To assess your own self-awareness, you can complete a 360-degree feedback that evaluates your performance and compares it to the opinions gathered from your peers, direct reports, and bosses. This will help you gain insights about your own behaviour and learn how people perceive you within the organisation you work in.

  1. Self-Regulation

Besides enabling you to know yourself, emotional intelligence also focuses on self-regulation. This will help you avoid stereotyping, making rushed decisions, verbally attacking other people, or compromising your values. In short, you get to stay in control.

To self-regulate, you must:

  • Understand your own values and identify areas where you cannot compromise
  • Hold yourself accountable and admit your mistakes
  • Keep calm
  1. Empathy and Social Awareness

Aside from principles that focus on you, emotional intelligence is also fueled by social awareness and empathy.

Social awareness describes the ability to “read” what’s happening in the room through verbal and non-verbal signals. It allows you to recognise other people’s emotions and how these affect your organisation.

And with social awareness comes empathy, which revolves around understanding other people’s perspectives and emotions or “wearing other people’s shoes.”

Empathy lets you communicate better, which leads to better collaboration and, ultimately, success in the company. It also results in compassion and fuels the desire to help. Because you relate to other people, you get a better understanding of their motivations.

  1. Open and Effective Communication

Lack of communication and misunderstandings are two of the primary reasons why problems within an organisation exist. Failure to communicate clearly and effectively leaves people bitter, frustrated, and confused.

Because of this, open and effective communication are considered vital principles in leadership guided by emotional intelligence. Combined with social awareness, empathy, and self-awareness, this allows you to convey messages that won’t be misunderstood.

With effective communication, you begin to manage relationships better (more on this later), leading to stronger collaborative power.

  1. Relationship Management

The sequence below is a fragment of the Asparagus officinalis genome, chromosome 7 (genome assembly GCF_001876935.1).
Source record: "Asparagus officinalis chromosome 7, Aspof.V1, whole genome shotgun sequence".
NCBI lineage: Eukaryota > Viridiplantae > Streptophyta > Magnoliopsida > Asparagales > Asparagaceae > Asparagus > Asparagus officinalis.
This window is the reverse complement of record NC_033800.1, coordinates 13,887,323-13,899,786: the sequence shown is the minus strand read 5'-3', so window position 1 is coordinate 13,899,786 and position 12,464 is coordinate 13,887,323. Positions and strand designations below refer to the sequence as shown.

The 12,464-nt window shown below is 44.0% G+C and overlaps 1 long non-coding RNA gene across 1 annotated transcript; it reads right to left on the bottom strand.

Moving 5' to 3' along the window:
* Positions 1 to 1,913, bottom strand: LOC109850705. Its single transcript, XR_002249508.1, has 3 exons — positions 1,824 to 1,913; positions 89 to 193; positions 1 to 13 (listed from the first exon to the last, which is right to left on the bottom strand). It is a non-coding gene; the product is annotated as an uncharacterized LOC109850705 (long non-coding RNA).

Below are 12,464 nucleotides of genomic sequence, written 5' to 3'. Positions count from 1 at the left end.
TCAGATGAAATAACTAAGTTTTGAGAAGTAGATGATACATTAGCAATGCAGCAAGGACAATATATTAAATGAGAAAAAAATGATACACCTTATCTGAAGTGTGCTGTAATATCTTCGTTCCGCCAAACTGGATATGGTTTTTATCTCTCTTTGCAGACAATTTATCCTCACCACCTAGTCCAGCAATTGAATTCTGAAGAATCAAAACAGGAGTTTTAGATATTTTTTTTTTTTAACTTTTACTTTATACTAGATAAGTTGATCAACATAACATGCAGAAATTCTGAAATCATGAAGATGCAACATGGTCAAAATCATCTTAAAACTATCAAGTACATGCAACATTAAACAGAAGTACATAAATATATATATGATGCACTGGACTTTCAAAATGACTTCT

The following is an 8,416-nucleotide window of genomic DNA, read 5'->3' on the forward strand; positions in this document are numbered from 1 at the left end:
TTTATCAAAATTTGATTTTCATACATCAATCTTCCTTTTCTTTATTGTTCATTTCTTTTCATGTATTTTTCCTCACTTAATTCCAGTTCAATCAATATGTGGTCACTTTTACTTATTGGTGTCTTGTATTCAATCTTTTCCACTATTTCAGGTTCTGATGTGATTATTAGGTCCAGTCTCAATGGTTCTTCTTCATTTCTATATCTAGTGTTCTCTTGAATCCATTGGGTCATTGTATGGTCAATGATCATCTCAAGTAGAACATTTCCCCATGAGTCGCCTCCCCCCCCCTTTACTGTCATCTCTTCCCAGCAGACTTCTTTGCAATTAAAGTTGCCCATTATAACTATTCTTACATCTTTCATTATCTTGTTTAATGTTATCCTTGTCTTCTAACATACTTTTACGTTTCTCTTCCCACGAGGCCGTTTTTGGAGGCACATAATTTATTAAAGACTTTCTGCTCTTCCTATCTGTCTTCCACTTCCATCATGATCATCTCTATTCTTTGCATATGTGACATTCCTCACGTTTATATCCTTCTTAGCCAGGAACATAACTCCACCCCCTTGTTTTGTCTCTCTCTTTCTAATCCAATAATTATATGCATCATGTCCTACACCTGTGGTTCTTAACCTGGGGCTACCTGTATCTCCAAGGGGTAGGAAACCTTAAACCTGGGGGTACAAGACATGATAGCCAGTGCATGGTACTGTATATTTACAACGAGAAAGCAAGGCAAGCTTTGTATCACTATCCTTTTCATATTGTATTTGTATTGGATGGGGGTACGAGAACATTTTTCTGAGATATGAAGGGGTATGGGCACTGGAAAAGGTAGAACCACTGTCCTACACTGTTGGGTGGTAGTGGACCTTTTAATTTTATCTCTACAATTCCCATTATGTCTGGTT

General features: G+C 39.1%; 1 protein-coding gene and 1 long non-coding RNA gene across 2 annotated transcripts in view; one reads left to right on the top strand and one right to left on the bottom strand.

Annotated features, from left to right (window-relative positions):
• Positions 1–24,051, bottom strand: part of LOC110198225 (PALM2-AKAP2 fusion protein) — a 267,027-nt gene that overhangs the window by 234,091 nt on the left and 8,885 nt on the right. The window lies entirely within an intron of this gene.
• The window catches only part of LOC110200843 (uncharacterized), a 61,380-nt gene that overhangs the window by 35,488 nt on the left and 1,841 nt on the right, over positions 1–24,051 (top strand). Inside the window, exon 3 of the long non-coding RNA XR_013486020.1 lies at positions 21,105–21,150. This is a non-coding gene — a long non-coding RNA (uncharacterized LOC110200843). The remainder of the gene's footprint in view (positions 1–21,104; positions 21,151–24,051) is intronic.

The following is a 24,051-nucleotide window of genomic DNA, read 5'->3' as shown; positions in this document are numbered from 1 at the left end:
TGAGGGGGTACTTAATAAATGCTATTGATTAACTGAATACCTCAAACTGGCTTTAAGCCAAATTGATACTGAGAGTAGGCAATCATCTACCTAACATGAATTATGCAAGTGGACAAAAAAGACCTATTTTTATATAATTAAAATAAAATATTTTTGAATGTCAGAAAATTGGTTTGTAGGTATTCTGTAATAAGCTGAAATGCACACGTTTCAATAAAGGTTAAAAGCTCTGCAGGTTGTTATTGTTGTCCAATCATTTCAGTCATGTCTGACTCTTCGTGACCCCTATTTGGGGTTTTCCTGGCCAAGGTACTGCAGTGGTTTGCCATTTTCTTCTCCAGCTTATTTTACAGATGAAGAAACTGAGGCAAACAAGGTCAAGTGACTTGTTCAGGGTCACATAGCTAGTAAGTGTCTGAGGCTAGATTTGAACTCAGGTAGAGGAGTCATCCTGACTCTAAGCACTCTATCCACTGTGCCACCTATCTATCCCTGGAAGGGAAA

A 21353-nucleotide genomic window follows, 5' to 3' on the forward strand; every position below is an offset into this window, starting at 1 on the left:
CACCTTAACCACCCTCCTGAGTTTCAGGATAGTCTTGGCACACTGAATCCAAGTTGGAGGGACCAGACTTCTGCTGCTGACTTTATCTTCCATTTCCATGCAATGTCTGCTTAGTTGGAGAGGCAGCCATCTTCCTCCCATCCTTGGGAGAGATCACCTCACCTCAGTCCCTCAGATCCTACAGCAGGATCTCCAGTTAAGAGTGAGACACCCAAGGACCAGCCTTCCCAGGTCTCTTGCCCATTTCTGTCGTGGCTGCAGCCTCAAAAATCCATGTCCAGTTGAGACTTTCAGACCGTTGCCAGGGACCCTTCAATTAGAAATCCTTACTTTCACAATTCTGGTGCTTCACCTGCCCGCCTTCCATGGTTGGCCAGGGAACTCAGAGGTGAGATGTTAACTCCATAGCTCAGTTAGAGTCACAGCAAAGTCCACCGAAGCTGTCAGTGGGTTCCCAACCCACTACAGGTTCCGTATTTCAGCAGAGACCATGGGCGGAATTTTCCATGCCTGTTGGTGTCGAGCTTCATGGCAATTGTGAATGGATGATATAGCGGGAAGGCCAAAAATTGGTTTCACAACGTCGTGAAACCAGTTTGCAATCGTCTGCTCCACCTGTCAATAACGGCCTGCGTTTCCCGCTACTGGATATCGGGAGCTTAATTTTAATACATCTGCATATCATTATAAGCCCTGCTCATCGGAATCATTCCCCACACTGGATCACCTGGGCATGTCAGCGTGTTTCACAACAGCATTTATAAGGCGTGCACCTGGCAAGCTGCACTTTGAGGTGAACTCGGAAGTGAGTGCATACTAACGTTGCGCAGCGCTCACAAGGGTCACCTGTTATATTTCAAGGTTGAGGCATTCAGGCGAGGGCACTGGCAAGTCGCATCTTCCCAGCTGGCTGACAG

Being a leader of an organisation is only one role you need to play. If you’re like many others, you’re probably juggling work with keeping your personal relationships healthy.

Family is important, but it’s not an excuse to let yourself get distracted from your responsibilities as a leader. In fact, it should serve as your inspiration to become more productive.

This is where relationship management – another principle of emotional intelligence – comes in.

Relationship management is defined as your ability to coach, influence, and mentor other people. It also entails resolving conflict effectively through correct and empathetic communication.

There are people who prefer to avoid conflict, but leaving certain things unsaid isn’t really the best way to manage relationships. Instead, don’t shy away from those difficult conversations.

If you want to maintain a healthy work environment, you must address issues as they arise. This will prevent unproductive activities within your team and keep the company morale up.

Lead with Emotional Intelligence

EQ, also known as emotional intelligence, has become a driving force in the world of executives. Today, your skills and expertise won’t push you up the ladder if your emotional intelligence is low. Practise all the principles listed in this article to get a head start.

AUTHOR BIO

Leila Rezaiguia is the Co-Founder and Managing Partner at Kompass Consultancy, an innovative global talent management consultancy headquartered in Dubai and with offices in Abu Dhabi and Sydney, that specialises in enabling individuals, organisations and educational institutions to achieve performance excellence and career success. Leila is a multi-lingual (English, Arabic and French) PCC Coach, Mentor Coach, Trainer, Facilitator and Business Mentor who is passionate about coaching, women in leadership, talent management and organisational development.